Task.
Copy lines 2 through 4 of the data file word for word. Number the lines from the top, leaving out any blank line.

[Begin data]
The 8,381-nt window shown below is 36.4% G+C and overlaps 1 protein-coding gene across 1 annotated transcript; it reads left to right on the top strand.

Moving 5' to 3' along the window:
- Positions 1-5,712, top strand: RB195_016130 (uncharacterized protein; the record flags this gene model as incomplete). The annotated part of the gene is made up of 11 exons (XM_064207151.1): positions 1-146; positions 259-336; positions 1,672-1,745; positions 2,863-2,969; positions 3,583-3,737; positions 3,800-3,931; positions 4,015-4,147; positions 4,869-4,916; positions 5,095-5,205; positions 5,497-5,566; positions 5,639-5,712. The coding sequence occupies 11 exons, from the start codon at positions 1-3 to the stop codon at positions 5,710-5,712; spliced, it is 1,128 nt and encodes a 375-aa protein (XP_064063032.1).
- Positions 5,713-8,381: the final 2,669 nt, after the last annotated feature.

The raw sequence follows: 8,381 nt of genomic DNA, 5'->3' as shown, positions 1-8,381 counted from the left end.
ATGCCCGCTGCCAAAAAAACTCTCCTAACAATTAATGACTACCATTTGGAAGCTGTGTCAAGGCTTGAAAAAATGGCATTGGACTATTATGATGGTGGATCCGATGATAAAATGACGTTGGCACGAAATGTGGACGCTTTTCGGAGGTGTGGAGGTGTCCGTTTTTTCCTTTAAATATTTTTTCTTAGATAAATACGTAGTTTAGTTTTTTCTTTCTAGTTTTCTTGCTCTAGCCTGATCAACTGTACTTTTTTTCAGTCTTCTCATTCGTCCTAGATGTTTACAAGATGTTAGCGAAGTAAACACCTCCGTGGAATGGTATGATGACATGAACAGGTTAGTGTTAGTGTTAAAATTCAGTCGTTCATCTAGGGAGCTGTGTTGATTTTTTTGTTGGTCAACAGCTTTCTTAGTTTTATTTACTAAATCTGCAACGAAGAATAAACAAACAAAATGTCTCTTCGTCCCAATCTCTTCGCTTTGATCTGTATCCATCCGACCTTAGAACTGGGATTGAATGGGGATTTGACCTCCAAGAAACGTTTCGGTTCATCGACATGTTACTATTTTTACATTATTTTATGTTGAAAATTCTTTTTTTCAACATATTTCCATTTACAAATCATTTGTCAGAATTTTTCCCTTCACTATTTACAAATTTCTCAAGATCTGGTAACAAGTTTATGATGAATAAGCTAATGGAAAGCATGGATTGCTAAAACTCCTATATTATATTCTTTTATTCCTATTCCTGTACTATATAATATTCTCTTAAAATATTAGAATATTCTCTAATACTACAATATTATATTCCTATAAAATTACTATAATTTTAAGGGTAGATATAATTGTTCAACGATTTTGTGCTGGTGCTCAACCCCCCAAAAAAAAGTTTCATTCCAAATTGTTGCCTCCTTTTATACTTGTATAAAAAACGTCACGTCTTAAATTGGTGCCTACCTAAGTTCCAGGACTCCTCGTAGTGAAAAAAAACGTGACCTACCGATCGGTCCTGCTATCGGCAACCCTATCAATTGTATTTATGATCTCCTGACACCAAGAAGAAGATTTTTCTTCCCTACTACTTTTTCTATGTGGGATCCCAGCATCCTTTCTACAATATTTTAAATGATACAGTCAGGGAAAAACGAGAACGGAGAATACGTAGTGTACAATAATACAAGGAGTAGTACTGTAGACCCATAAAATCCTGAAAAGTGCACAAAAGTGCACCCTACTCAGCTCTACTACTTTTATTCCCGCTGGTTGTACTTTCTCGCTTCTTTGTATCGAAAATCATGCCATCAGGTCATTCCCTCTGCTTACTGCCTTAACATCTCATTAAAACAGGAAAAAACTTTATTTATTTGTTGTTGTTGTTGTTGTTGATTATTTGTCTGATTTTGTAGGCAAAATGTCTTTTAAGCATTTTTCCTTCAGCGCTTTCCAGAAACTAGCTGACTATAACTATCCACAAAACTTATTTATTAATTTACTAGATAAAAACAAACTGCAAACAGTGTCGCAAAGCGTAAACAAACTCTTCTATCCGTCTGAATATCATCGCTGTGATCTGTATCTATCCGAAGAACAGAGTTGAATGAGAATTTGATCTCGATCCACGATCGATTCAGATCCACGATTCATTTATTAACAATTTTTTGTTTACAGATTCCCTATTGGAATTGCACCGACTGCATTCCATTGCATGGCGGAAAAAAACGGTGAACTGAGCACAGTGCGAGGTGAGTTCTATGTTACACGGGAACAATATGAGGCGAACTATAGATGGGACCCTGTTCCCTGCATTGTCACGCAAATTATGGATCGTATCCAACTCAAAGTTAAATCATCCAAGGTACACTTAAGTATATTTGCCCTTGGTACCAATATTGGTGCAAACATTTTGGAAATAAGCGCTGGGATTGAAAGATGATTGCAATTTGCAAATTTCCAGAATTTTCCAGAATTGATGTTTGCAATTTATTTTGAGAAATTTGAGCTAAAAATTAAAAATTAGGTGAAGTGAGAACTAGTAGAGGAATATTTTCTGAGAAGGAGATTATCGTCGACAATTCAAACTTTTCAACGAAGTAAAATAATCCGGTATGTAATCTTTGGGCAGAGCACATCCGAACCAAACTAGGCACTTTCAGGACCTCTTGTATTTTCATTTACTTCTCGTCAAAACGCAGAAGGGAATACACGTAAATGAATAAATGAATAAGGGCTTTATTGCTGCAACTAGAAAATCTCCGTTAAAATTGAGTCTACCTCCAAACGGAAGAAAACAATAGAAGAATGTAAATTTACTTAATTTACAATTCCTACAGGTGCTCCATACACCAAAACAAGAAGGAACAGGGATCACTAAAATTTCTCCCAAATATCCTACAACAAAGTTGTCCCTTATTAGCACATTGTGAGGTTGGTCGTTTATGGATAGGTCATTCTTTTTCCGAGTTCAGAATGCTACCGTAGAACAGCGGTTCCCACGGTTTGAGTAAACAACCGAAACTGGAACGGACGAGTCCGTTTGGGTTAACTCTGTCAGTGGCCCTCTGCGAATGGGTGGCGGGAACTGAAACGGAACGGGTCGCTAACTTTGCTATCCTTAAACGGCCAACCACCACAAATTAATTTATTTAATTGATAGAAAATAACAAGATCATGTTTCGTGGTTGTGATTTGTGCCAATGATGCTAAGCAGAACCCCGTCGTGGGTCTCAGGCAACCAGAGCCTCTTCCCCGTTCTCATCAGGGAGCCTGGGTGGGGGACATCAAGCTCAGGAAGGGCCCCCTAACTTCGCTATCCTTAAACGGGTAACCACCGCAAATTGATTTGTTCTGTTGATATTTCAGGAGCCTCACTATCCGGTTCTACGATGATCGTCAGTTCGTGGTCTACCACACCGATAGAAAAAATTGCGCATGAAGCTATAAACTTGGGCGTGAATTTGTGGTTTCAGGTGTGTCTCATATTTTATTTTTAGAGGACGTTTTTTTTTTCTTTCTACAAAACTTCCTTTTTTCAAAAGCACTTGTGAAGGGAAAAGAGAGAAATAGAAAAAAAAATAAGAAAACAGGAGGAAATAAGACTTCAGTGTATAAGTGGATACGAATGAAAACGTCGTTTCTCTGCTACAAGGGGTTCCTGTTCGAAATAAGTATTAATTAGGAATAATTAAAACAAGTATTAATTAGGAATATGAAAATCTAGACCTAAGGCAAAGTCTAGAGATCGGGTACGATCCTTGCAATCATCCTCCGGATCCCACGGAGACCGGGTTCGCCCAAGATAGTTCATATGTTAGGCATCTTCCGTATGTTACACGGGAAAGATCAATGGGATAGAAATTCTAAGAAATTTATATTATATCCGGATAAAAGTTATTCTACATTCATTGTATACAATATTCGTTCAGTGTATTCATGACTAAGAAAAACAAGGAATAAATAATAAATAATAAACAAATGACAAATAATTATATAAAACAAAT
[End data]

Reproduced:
Moving 5' to 3' along the window:
- Positions 1-5,712, top strand: RB195_016130 (uncharacterized protein; the record flags this gene model as incomplete). The annotated part of the gene is made up of 11 exons (XM_064207151.1): positions 1-146; positions 259-336; positions 1,672-1,745; positions 2,863-2,969; positions 3,583-3,737; positions 3,800-3,931; positions 4,015-4,147; positions 4,869-4,916; positions 5,095-5,205; positions 5,497-5,566; positions 5,639-5,712. The coding sequence occupies 11 exons, from the start codon at positions 1-3 to the stop codon at positions 5,710-5,712; spliced, it is 1,128 nt and encodes a 375-aa protein (XP_064063032.1).
- Positions 5,713-8,381: the final 2,669 nt, after the last annotated feature.